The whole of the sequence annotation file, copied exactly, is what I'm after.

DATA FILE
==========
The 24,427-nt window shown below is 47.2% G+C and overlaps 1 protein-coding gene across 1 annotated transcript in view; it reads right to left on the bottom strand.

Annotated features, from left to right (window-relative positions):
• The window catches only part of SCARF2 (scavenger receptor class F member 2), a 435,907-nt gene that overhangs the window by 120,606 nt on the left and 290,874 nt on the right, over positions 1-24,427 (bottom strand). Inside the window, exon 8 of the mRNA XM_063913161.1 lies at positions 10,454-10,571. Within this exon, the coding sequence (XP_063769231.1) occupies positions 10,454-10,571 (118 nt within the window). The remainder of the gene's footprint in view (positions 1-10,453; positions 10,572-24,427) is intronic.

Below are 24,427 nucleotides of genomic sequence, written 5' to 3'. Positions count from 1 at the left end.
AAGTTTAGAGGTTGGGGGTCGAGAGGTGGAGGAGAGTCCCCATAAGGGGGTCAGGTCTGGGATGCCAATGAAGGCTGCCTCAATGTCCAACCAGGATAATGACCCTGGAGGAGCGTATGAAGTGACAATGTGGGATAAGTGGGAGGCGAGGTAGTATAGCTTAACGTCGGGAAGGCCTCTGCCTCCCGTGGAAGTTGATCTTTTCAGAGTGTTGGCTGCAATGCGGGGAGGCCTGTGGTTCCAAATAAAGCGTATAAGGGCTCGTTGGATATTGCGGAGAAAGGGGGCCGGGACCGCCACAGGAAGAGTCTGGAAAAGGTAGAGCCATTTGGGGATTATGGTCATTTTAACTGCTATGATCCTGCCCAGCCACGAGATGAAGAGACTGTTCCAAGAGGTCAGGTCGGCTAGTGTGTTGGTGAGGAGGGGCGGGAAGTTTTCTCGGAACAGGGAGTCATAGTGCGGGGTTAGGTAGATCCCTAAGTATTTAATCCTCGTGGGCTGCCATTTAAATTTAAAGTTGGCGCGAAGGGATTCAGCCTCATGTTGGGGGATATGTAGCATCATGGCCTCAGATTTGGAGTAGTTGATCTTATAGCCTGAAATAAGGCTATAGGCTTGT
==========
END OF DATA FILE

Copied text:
The 24,427-nt window shown below is 47.2% G+C and overlaps 1 protein-coding gene across 1 annotated transcript in view; it reads right to left on the bottom strand.

Annotated features, from left to right (window-relative positions):
• The window catches only part of SCARF2 (scavenger receptor class F member 2), a 435,907-nt gene that overhangs the window by 120,606 nt on the left and 290,874 nt on the right, over positions 1-24,427 (bottom strand). Inside the window, exon 8 of the mRNA XM_063913161.1 lies at positions 10,454-10,571. Within this exon, the coding sequence (XP_063769231.1) occupies positions 10,454-10,571 (118 nt within the window). The remainder of the gene's footprint in view (positions 1-10,453; positions 10,572-24,427) is intronic.

Below are 24,427 nucleotides of genomic sequence, written 5' to 3'. Positions count from 1 at the left end.
AAGTTTAGAGGTTGGGGGTCGAGAGGTGGAGGAGAGTCCCCATAAGGGGGTCAGGTCTGGGATGCCAATGAAGGCTGCCTCAATGTCCAACCAGGATAATGACCCTGGAGGAGCGTATGAAGTGACAATGTGGGATAAGTGGGAGGCGAGGTAGTATAGCTTAACGTCGGGAAGGCCTCTGCCTCCCGTGGAAGTTGATCTTTTCAGAGTGTTGGCTGCAATGCGGGGAGGCCTGTGGTTCCAAATAAAGCGTATAAGGGCTCGTTGGATATTGCGGAGAAAGGGGGCCGGGACCGCCACAGGAAGAGTCTGGAAAAGGTAGAGCCATTTGGGGATTATGGTCATTTTAACTGCTATGATCCTGCCCAGCCACGAGATGAAGAGACTGTTCCAAGAGGTCAGGTCGGCTAGTGTGTTGGTGAGGAGGGGCGGGAAGTTTTCTCGGAACAGGGAGTCATAGTGCGGGGTTAGGTAGATCCCTAAGTATTTAATCCTCGTGGGCTGCCATTTAAATTTAAAGTTGGCGCGAAGGGATTCAGCCTCATGTTGGGGGATATGTAGCATCATGGCCTCAGATTTGGAGTAGTTGATCTTATAGCCTGAAATAAGGCTATAGGCTTGT